Milwaukee, Wisconsin (TFC)– Wisconsin ACLU (American Civil Liberties Union) is challenging moves to intensify immigration enforcement in Milwaukee. In an apparent surrender to federal pressure, the Milwaukee Police Department is revamping its own policies. These new procedures will replace old policies established using public input and recommendation.
Milwaukee has been in a precarious state of limbo since Sheriff David Clarke’s pledge to dedicate his force to immigration operations. Clarke’s orders came on the heels of ICE raids mushrooming across several states. The random, indiscriminate nature of the detainment’s earned headlines, and Clarke’s later approval.
But the Milwaukee Police Department doesn’t take orders from the controversial sheriff. Yet, the force under the command of Chief Ed Flynn is falling in line with the federal bottom line. “In pursuit of federal dollars”, an open letter by ACLU to Mayor Tom Barrett, sent to TFC and other outlets.
In a Milwaukee Journal Sentinel piece, Mayor Barrett insisted city officials will continue to ethically represent immigrants. However, that’s not how the new orders approved by MPD’s chief, Ed Flynn, read on paper. Namely, MPD discarded restrictions on an officer questioning someone’s immigration status. Additionally, officers will be encouraged to report any “suspicious” immigrate-related activity to federal authorities. In effect, it forces officers to compile any and all information which could assist ICE operations.
Exactly how closely MPD officers will be working alongside ICE (Immigration and Customs Enforcement) agents is unclear. However, it’s known that MPD is conducting numerous concurrent operations alongside federal agencies at any given time.
One of its more recent, little-covered police shootings actually involved both MPD officers and reputed DEA agents. The circumstances of the killing of Jermaine Claybrooks, however, are still rather murky. Besides witness statements that officers didn’t give the alleged heroin dealer an opportunity to surrender, no information has been provided.
“The current policy was developed with input from the community, the ACLU and others, and represented a balanced approach. Under the current policy the police do not become agents for the enforcement of federal immigration laws, immigrants can feel safe interacting with the police as victims or witnesses, and serious crimes are dealt with appropriately.”– ACLU letter to Mayor Tom Berrett.
Several facets of Trump’s pushes for immigration roundups have disturbed activists and non-profits like ACLU. Controversial verbal rhetoric aside, the nature and steepening tempo of ICE raids have alarmed many. In some cases, loved ones last seen coming home or going to the store simply disappear without notice or warning. Later on, family members discover they were approached by ICE agents, immediately arrested then transported to any number of detainment facilities. Many of those, however, are private prison facilities with reports of less than adequate housing, food, and resources.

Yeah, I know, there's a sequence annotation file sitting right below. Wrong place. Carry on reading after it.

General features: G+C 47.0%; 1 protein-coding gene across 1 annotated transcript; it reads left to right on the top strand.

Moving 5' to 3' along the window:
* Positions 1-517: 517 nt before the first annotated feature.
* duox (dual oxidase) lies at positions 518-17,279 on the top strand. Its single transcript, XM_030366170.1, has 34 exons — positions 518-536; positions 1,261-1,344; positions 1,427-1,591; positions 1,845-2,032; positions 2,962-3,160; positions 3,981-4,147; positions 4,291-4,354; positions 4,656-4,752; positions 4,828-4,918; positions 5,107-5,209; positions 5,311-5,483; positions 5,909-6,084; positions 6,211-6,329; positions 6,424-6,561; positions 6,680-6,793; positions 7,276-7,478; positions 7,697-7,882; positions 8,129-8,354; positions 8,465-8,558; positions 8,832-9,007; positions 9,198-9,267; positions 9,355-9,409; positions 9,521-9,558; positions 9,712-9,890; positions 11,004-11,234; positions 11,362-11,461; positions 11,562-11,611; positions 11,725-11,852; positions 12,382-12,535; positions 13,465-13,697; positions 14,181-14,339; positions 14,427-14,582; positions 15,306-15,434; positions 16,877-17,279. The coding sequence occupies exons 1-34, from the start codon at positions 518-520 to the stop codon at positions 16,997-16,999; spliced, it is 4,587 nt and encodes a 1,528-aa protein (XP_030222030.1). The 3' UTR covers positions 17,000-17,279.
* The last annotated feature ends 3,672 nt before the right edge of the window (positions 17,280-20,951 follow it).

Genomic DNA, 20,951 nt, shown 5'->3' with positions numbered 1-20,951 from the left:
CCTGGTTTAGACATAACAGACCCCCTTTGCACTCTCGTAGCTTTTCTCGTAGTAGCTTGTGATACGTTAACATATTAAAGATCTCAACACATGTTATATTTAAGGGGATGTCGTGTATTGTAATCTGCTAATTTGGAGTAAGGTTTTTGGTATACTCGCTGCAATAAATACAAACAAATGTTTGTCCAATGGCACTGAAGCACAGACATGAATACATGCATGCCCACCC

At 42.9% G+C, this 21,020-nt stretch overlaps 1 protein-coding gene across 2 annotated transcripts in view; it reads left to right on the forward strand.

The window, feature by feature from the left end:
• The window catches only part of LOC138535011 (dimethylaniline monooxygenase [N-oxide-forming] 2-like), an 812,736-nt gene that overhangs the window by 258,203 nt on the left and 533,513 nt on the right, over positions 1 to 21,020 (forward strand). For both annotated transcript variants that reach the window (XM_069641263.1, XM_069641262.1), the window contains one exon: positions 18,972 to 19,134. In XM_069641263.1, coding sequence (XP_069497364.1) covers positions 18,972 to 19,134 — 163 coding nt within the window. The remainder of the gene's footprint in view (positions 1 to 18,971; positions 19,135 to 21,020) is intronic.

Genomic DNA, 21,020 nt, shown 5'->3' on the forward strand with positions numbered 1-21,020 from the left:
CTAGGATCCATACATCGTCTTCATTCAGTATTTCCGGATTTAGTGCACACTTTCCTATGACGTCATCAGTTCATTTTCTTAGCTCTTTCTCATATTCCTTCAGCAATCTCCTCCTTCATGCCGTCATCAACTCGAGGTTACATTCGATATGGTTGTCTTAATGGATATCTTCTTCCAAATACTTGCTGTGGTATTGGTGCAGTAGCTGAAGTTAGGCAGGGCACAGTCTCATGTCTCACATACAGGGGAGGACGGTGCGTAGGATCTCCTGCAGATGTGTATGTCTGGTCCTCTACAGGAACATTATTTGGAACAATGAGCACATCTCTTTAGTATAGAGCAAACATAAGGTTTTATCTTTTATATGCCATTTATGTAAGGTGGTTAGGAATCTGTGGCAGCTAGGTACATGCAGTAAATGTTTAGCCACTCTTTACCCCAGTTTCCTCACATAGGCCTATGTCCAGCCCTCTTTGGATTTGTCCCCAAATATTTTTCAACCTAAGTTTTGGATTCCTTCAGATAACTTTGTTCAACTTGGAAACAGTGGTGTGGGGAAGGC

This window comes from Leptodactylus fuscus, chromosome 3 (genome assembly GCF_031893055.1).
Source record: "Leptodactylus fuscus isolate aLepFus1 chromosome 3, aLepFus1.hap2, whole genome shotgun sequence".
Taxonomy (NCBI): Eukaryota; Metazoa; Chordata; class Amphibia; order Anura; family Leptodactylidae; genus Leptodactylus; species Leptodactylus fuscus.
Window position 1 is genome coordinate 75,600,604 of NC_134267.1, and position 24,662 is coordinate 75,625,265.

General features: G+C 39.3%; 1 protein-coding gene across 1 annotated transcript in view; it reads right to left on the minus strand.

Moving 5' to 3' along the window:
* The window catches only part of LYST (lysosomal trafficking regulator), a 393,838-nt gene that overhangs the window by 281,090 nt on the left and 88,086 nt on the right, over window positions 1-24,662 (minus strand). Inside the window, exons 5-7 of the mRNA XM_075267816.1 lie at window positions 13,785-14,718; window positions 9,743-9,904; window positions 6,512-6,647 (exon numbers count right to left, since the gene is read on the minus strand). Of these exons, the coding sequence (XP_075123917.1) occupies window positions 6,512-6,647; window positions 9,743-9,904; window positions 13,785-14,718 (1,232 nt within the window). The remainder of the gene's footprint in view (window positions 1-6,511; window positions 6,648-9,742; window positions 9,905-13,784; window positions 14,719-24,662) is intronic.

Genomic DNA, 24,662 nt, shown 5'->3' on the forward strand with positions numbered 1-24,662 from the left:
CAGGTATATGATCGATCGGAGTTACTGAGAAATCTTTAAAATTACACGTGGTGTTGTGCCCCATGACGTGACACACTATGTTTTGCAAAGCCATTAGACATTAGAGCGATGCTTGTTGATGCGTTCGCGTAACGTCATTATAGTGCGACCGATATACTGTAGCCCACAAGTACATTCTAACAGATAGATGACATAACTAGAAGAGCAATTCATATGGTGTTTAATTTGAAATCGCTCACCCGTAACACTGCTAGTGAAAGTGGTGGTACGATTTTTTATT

Which is where a sizeable portion of ACLU’s worries originate. In a country ripe with mistrust of police, repairing community relations and interactions is vital. Trump’s divisive policies targeting immigrant communities only widens the social fissures MPD officers and others must now navigate. In short, the job becomes that much more difficult and dangerous.
There’s also the added specter of increased surveillance aimed at immigrant-heavy areas of the city. Milwaukee is known to have operational cell site simulators and other sketchy surveillance technologies. This particular gadget creates a dummy cell tower for devices to divulge data to, whether location info or texts and messages.
Also called IMSI catchers, or Stingray, its use is often difficult to independently validate. Most police departments, including Milwaukee, refuse to even acknowledge the existence of IMSI catchers. With these being utilized in immigration roundups, their use in Milwaukee under new policies should concern many.
Technologies like IMSI catchers are normally first acquired by local agencies through the federal government or private sector. In other cases, the devices–and others–make guest appearances in cities then disappear once the operations end. Recently conducted IMSI catcher studies actually documented unusual cell tower activity around an immigration center.
As one of America’s most segregated cities, Milwaukee itself is sectioned off on an almost racial basis. It’s predominantly Hispanic south-side, already heavily policed, could see intensification if MPD gets more immigration proactive. If that happens, then increased surveillance may follow.
“We urge the city to reject the changes to the standard operating procedure of the MPD”, ACLU’s letter reads, “for dealing with the immigrant community.” Rather, the non-profit urges officials to “engage in broader outreach to the immigrant community.” “To make it clear that their interactions with their local police department”, the letter concludes, “will not result in ICE knocking on their doors.”
All of this due to federal threats to cut grant money and additional funds. Citizens elsewhere must now wonder whether similar changes are occurring in their cities unbeknownst to them. It’s also worth questioning how much politicians, judges, and officials besides police are actually aware of. In the case of IMSI catchers at least, very few have a need to know. Secrecy is paramount, and it would appear law enforcement clings to it increasingly by the day. What’s being amended, and what’s already in motion?
The letter sent to Mayor Tom Barrett by ACLU.